Cost & Impact of Traffic Congestion -4b

Recurring congestion occurs at regular times, although the traffic jams are not necessarily consistent day-to-day.

Embed
Is Responsive
Embed Code
Is Responsive
Embed Code

Write Up:

Recurring congestion comes at regular times, although the traffic jams are not necessarily consistent day-to-day. Nonrecurring congestion is an unexpected traffic crash or natural disaster that effects traffic flow. When either occurs, the time required for a given trip becomes unpredictable. This unreliability is costly for commuters and truck drivers moving goods which results in higher prices to consumers.

While the desired trend for both costs is downward, challenges exist in Missouri’s metropolitan regions and major truck freight corridors that continue to threaten this positive outcome. A comprehensive look at congestion that goes beyond typical solutions of adding capacity is needed. Using smarter technology to help guide motorists is a must. Still, the desired outcome is to lower congestion costs and demonstrate that traffic is moving more efficiently.

This report looks at the 2018 to 2021 cost of congestion in the urban areas of Kansas City and St. Louis, as well as rural I-44 and I-70 across the state. The 2021 target for statewide congestion cost was $348 million. The actual calculation from the Regional Integrated Transportation Information System data for 2021 was $349 million.  Reduction in travel due to the pandemic, changes from typical morning and evening rush hours, and reduced user costs were the driving factor in reducing the cost of congestion.

Congestion costs were reduced in the Kansas City and St. Louis Urban areas, which have typically shown to be steady or rising in past reporting periods.  Congestion costs increased on rural I-70 by $4 million from 2020.  Congestion costs decreased in all the other measurements leading to an estimated decrease in congestion costs of $87 million from 2020.  The same is true for travel on the rural interstate system.  Vehicle miles travelled remain essentially steady from those reported for 2020 according to Regional Integrated Transportation Information System data.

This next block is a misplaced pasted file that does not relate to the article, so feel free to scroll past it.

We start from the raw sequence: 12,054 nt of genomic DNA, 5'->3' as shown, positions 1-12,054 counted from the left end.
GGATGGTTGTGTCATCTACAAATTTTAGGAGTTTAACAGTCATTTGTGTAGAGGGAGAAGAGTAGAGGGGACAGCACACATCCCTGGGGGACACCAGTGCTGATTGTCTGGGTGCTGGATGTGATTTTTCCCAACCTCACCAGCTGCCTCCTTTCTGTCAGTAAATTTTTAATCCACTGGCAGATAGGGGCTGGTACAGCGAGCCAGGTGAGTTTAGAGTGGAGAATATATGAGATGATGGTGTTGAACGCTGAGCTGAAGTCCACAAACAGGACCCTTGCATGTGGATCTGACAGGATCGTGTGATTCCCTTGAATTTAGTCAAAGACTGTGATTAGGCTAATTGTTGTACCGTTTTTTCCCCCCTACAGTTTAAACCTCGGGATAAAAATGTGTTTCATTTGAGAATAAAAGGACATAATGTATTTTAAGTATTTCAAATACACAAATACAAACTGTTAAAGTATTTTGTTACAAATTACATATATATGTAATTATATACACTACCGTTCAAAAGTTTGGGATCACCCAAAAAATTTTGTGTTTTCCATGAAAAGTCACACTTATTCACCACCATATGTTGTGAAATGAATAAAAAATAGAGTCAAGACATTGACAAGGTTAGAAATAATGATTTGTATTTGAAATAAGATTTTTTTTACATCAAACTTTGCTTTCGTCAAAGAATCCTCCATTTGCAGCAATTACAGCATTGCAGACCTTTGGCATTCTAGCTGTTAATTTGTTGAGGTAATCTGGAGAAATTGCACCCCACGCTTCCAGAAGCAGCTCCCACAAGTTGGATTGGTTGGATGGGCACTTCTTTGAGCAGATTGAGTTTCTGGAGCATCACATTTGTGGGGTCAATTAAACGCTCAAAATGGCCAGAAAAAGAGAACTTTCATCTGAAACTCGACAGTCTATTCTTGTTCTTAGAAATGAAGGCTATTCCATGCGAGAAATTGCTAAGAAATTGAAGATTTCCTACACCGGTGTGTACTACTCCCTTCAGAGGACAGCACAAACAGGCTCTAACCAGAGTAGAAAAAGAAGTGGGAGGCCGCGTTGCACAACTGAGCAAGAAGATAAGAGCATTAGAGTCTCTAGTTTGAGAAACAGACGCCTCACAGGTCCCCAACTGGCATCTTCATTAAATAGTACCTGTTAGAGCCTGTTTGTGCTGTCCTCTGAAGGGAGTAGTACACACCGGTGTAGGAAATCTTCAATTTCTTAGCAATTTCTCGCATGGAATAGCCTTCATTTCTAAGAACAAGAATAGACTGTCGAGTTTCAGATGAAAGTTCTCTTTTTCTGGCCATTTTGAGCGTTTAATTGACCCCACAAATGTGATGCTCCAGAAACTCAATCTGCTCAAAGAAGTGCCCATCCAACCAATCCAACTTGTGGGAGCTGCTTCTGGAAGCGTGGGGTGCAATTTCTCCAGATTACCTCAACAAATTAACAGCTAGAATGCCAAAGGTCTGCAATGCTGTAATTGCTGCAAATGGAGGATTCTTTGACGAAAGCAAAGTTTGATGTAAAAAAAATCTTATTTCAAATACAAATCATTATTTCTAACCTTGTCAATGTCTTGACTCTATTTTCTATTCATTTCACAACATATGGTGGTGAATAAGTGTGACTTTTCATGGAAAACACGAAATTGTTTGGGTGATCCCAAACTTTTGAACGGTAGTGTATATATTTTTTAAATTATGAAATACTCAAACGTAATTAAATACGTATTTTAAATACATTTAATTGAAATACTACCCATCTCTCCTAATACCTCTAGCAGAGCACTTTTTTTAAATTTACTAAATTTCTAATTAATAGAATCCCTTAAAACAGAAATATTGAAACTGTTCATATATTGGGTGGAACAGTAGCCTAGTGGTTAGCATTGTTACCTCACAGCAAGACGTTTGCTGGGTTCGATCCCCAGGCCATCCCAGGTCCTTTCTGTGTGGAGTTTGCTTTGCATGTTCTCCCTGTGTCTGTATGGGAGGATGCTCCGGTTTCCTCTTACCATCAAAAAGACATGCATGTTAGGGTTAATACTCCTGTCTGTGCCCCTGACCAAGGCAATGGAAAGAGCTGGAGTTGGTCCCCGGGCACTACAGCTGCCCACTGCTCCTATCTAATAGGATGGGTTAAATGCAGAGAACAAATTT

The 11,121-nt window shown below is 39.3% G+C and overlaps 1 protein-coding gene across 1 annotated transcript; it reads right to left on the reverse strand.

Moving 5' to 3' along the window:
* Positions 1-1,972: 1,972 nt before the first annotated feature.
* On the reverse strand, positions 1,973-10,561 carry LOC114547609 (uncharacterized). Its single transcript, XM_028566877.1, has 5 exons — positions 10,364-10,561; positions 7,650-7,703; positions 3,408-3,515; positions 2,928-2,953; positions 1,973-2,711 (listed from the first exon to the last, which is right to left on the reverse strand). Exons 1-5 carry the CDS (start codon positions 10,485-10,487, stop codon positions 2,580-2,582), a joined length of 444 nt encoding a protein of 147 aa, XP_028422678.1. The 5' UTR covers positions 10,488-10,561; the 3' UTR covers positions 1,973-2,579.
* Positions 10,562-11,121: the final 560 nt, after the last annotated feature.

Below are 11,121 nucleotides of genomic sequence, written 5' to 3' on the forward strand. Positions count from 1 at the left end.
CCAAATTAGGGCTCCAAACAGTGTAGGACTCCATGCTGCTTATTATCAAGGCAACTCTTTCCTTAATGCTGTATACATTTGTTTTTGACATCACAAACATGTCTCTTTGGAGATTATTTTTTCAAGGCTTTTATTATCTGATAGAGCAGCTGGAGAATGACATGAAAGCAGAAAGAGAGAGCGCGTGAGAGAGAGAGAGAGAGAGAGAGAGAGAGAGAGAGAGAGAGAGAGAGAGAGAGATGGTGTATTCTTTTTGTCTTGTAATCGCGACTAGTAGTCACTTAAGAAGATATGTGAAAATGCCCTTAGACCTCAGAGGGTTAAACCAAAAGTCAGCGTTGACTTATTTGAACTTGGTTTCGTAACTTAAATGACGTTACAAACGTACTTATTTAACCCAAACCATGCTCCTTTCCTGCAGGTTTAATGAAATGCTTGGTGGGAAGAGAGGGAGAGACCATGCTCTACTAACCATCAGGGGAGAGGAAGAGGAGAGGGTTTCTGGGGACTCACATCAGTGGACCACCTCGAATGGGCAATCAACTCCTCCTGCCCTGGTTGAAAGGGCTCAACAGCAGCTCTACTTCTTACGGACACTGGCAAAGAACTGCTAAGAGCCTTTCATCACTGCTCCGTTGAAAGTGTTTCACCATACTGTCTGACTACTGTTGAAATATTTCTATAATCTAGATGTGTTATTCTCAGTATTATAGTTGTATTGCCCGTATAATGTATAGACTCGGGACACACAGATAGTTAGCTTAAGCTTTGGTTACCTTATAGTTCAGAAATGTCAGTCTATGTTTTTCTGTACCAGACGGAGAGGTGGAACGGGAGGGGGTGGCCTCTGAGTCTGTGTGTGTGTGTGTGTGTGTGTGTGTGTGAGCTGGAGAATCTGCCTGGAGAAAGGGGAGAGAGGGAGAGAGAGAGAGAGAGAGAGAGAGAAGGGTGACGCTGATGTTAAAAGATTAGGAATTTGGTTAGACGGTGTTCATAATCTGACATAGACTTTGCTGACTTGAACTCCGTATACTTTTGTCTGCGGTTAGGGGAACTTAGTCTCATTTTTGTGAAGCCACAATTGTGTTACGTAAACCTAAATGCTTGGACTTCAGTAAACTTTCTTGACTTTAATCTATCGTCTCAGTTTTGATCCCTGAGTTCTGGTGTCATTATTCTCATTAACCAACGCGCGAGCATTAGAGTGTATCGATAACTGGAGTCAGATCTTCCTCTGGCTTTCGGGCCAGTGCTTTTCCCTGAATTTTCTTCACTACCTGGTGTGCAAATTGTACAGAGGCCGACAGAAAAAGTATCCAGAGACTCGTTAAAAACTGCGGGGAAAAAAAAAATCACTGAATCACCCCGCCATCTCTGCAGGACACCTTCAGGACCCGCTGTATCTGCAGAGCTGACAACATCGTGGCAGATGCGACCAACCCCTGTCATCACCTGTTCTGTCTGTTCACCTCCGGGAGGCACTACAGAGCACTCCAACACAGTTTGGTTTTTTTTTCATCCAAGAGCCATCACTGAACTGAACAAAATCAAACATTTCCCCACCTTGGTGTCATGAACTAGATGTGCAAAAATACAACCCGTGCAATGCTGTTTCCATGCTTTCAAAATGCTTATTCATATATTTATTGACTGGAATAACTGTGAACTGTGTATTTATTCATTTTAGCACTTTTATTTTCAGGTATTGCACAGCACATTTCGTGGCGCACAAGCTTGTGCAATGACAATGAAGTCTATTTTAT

In 2021, total vehicle miles travelled is estimated to have exceeded the pre-pandemic levels of 2018.  However, congestion costs for 2021 are still at record lows.  

Purpose of the Measure:

This measure tracks the annual cost and impact of traffic congestion to motorists for user delays and vehicle miles traveled on select routes in the St. Louis and Kansas City regions as well as rural sections of Interstates 44 and 70.   

Measurement and Data Collection:

A reporting tool available in the Regional Integrated Transportation Information System looks at user delay costs. This data, in combination with industry standard costs for passenger cars and trucks, reflects the overall costs of congestion. RITIS also includes historic data so trend lines can be tracked and evaluated. The unit cost per passenger car is $19.64 per hour and is obtained from the US Bureau of Labor Statistics. The unit cost per truck is $66.87 obtained from the American Transportation Research Institute, which specializes in tracking freight mobility and provides the best source of data related to freight costs. For previous reporting, the department used data provided by the TTI, which annually produces the Urban Mobility Report. The target for this measure is updated annually in April and is established by projecting a 10% improvement over a four-year average.

Results Driver

Contact Photo
employee photo
Nicole Hood
Title
State Highway Safety and Traffic Engineer
Department
Highway Safety and Traffic
Contact Info

Email: nicole.hood@modot.mo.gov

Phone: (573) 526-2803

Measurement Driver

Contact Photo
Brian Umfleet
Brian Umfleet, P.E.
Title
St. Louis District Traffic Engineer
Department
St. Louis District
Contact Info

Email: brian.umfleet@modot.mo.gov

Phone: (314) 275-1540